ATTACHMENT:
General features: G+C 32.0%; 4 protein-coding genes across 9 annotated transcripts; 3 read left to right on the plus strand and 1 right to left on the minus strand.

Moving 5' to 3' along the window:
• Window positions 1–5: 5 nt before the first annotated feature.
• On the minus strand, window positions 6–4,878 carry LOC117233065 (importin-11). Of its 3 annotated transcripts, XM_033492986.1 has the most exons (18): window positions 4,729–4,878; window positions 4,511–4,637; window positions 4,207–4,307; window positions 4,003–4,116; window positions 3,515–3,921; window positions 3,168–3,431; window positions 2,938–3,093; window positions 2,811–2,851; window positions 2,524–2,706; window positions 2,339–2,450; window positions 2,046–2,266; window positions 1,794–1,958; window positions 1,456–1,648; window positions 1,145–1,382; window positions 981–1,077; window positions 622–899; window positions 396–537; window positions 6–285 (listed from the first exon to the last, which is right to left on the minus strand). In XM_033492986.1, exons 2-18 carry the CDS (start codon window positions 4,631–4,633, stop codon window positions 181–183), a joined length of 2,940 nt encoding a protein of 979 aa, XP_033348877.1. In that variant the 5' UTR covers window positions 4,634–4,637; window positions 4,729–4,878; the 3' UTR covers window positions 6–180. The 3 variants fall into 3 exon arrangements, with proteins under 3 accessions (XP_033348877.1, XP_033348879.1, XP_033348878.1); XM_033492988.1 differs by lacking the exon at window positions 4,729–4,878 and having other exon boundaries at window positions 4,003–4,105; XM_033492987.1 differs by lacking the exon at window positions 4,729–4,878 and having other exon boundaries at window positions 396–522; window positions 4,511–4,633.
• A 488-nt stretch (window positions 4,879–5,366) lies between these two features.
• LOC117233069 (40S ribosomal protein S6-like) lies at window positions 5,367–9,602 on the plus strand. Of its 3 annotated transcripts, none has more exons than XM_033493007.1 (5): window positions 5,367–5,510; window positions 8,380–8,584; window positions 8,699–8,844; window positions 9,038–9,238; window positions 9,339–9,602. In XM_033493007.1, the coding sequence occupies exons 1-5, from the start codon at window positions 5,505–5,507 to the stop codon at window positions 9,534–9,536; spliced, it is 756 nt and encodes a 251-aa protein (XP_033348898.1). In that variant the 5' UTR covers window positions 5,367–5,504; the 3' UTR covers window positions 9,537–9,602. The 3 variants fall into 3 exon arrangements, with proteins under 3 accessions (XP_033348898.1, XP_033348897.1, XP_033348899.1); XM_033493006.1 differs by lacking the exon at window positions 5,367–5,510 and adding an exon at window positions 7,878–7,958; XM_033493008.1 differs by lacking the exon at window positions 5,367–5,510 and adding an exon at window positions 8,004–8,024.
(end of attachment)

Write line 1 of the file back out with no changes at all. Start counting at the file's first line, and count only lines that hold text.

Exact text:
General features: G+C 32.0%; 4 protein-coding genes across 9 annotated transcripts; 3 read left to right on the plus strand and 1 right to left on the minus strand.